But why is the power button next to the delete key on the keyboard, while also being the same size? It's a terrible design.
The design is fine. Probably saves cost with a cheaper key :laugh: and to be honest you are not going to touch the wrong key, but even if you do so, there is the option to make it "do nothing" ;)
Posted on Reply
#12
notb
ARF
The design is fine. Probably saves cost with a cheaper key :laugh: and to be honest you are not going to touch the wrong key, but even if you do so, there is the option to make it "do nothing" ;)
Actually people miss keys all the time - even on keyboard they own and know well.
It isn't a great design choice, but it saves space and lowers cost. We have to live with it.

And making the power button "do nothing" is a pretty original approach.
TheLostSwede
But why is the power button next to the delete key on the keyboard, while also being the same size? It's a terrible design.
It's not great, but it's ubiquitous in modern small laptops.
Dell XPS 13, Macbook Air - it's not like they couldn't spend the extra $1 for a separate switch. :)

That said, it's still better than a power button on the side (e.g. HP Dragonfly, Lenovo C930).
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#13
TheLostSwede
specopsFI
Acer themselves have stated that the SF314-42 will start at $629. Even the source (Digital Trends) acknowledges this, but then goes on to headline that it's the 8-core version... When of course it is not. In Europe, there are already specs published for a 4300U version, and even in the US there is bound to be at least a 4500U model as well. So when Acer says 'starting at', everyone should be able to deduct that the headline of 8-core at $629 is not true. Still affordable at the likely $750 range, so why not just say that?
Because, marketing.
Posted on Reply
#14
Vayra86
notb
It's still a capable CPU and will offer plenty performance for most use cases. I.e. people who don't run benchmarks for fun may not notice any difference.

4700U is obviously a faster SoC. That said, Swift 3 has a very slim and light body, with fairly mediocre cooling. We'll see how much of 4700U's potential is available.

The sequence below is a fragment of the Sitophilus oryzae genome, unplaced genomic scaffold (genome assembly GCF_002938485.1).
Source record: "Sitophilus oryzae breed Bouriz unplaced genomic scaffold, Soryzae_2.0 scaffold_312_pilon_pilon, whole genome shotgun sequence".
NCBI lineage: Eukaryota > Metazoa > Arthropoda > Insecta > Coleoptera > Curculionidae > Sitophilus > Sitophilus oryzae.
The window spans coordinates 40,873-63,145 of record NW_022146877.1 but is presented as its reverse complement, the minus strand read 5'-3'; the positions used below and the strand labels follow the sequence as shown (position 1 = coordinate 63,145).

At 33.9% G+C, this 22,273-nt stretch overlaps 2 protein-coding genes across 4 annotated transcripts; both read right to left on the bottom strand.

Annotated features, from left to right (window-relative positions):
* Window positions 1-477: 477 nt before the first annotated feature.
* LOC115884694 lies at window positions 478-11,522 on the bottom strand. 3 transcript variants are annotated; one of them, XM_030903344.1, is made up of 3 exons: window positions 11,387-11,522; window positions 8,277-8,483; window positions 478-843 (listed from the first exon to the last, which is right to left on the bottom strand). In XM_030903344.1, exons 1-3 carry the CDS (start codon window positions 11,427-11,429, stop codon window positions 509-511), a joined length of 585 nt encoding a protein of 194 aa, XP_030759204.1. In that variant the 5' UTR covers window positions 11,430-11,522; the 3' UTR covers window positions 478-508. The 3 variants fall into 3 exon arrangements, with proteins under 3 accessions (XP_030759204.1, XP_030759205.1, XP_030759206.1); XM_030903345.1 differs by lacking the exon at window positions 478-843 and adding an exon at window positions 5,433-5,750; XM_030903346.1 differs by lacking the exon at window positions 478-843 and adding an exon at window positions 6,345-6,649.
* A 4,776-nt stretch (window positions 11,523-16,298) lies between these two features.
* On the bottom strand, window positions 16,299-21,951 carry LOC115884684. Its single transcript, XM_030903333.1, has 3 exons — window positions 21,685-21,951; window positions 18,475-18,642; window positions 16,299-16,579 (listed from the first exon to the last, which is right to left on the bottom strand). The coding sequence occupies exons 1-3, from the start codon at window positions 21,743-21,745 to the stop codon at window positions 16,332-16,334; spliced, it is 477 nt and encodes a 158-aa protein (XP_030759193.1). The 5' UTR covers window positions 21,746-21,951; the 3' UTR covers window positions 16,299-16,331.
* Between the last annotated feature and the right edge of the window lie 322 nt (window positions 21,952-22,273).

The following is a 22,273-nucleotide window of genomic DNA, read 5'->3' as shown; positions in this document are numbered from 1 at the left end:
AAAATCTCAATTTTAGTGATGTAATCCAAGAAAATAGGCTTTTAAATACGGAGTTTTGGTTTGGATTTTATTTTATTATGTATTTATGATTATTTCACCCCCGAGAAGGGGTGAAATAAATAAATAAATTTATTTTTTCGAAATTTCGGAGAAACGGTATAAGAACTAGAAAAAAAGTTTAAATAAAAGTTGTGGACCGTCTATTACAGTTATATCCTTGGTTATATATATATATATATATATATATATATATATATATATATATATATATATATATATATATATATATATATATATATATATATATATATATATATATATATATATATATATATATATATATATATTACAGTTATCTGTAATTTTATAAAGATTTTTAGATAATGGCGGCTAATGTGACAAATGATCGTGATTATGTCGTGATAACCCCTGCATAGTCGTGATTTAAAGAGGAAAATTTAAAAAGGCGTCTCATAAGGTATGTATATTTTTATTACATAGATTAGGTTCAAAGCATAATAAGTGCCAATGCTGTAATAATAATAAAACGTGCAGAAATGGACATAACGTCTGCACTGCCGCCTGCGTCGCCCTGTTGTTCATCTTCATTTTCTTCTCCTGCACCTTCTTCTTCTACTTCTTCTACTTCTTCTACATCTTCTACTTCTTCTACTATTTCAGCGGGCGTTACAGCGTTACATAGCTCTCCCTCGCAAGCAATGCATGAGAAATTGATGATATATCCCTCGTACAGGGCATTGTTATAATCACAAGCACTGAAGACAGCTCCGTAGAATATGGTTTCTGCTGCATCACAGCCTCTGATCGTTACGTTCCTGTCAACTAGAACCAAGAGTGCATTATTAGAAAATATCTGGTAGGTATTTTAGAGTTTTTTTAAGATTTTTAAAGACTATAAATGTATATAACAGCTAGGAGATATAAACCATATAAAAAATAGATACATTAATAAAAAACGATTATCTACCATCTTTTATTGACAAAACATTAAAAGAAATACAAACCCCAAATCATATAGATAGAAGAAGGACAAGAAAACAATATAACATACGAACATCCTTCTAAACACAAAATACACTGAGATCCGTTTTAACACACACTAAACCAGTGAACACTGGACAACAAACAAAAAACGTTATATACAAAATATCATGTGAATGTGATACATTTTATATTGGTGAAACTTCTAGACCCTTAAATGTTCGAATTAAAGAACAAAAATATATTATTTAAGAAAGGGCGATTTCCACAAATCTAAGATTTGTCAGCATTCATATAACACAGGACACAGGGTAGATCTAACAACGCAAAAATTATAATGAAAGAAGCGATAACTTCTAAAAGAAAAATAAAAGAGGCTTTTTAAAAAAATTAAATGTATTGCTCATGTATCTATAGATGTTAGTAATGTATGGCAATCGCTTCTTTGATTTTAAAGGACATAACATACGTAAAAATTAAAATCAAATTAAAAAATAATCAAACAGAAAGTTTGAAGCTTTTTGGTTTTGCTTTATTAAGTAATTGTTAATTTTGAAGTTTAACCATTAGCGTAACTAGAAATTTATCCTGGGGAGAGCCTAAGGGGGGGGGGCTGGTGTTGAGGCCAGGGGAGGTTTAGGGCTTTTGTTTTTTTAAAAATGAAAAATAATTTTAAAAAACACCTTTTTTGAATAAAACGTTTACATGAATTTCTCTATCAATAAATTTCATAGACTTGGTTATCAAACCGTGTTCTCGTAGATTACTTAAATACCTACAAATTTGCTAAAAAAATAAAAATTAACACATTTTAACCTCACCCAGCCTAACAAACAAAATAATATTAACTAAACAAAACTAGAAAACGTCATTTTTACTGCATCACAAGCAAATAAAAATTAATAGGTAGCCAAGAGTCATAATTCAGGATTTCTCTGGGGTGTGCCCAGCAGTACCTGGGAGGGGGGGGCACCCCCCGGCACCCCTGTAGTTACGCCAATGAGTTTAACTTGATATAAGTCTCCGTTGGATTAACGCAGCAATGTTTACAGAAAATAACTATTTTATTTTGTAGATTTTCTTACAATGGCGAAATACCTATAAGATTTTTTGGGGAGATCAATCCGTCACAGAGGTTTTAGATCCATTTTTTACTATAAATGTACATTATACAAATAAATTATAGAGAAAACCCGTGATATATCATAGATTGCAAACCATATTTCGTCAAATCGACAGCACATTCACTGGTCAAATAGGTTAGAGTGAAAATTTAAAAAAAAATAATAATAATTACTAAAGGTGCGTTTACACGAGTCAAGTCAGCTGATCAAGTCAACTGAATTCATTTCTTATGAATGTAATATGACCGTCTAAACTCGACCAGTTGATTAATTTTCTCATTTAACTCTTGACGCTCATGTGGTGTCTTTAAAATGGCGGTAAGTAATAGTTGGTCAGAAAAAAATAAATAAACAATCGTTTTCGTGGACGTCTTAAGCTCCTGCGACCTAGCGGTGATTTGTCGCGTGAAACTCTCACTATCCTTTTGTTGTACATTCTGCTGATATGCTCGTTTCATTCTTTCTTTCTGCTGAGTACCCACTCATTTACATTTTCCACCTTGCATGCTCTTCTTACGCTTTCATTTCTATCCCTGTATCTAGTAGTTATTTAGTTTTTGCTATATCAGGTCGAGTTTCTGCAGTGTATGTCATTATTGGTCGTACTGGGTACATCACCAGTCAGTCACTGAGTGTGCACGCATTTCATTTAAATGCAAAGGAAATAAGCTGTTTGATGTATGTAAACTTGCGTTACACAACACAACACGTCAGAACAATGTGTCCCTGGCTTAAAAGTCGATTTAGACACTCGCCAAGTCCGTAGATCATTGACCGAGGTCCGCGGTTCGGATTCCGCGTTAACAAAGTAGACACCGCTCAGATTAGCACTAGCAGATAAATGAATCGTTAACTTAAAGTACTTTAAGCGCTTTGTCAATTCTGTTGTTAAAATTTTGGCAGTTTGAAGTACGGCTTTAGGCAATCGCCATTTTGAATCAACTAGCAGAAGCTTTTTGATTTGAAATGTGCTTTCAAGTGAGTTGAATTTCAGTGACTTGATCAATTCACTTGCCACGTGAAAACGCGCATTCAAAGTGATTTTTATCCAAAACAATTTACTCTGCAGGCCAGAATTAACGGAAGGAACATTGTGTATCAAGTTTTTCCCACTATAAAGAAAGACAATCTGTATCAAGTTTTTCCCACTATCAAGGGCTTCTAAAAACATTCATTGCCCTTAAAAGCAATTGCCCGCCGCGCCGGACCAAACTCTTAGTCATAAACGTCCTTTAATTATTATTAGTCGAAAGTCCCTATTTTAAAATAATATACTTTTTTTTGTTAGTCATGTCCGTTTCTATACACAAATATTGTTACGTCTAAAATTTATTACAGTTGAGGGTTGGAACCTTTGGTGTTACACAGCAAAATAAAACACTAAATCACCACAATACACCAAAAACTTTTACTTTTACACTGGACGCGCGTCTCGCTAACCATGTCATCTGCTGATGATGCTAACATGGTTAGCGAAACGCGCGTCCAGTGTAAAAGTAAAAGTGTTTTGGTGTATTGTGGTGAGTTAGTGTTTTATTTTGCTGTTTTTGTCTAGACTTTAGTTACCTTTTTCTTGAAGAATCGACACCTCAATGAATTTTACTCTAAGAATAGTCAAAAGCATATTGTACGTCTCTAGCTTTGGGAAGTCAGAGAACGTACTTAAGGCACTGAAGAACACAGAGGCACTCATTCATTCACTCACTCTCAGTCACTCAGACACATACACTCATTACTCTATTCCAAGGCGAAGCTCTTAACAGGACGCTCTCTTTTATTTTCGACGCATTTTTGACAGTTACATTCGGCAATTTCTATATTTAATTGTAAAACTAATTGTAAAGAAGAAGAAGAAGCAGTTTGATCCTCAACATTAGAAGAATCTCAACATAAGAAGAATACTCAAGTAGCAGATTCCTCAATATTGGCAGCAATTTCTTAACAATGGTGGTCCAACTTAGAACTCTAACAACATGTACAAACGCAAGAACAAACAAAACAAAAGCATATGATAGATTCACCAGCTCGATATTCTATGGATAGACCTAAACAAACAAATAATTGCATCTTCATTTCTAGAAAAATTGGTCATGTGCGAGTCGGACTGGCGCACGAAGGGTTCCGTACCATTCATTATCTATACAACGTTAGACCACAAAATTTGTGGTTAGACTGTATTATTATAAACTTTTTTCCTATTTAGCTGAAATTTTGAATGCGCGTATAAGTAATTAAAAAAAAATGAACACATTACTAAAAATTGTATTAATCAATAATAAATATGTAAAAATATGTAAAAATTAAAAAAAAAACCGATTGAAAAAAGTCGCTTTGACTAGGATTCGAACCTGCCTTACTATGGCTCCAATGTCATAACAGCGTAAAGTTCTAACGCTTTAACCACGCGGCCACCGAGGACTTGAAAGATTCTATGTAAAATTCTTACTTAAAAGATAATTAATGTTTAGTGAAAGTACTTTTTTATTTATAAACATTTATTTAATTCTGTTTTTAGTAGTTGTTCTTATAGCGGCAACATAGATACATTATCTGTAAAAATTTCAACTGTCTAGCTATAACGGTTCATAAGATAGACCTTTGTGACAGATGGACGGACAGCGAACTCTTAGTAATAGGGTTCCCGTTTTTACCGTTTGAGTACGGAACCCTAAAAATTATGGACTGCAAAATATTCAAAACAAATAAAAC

Irrelevant, isn't it. I know you're desperately looking for ways to give Intel products benefit of doubt (or relevance), but really, its time to let go. Its clear as day they're the underdog now, and mobile is no longer an Intel bastion either. High refresh gaming is also up in the air. Its a bit of a Ryzen 1st gen in reverse now for them, really... yes, you can buy Intel and it'll do the job, but realistically there is a better alternative available.

Its over. Let's accept that. The inadequate cooling example... it is precisely INTEL that has built up a decade of history with temperature throttling laptops. Why would that be the norm for a Ryzen chip that is proven to have a much more refined power management? Even with the same cooling solution, any 4xxx Ryzen chip will boost better and perform better, as it has better perf/watt under any load.
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#15
Valantar
Vayra86
Irrelevant, isn't it. I know you're desperately looking for ways to give Intel products benefit of doubt (or relevance), but really, its time to let go. Its clear as day they're the underdog now, and mobile is no longer an Intel bastion either. High refresh gaming is also up in the air. Its a bit of a Ryzen 1st gen in reverse now for them, really... yes, you can buy Intel and it'll do the job, but realistically there is a better alternative available.

Its over. Let's accept that. The inadequate cooling example... it is precisely INTEL that has built up a decade of history with temperature throttling laptops. Why would that be the norm for a Ryzen chip that is proven to have a much more refined power management? Even with the same cooling solution, any 4xxx Ryzen chip will boost better and perform better, as it has better perf/watt under any load.
You might as well give up right off the bat, this is the same person who over in another thread says "I don't care about what lies behind the performance, I just care about how it performs, thermals, usability, other things I can experience" yet refuses to accept that a more efficient CPU with higher IPC then must perform better and/or run cooler under the same circumstances.
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#16
Cheeseball
Not a Potato
Frick
How fast is the IGP?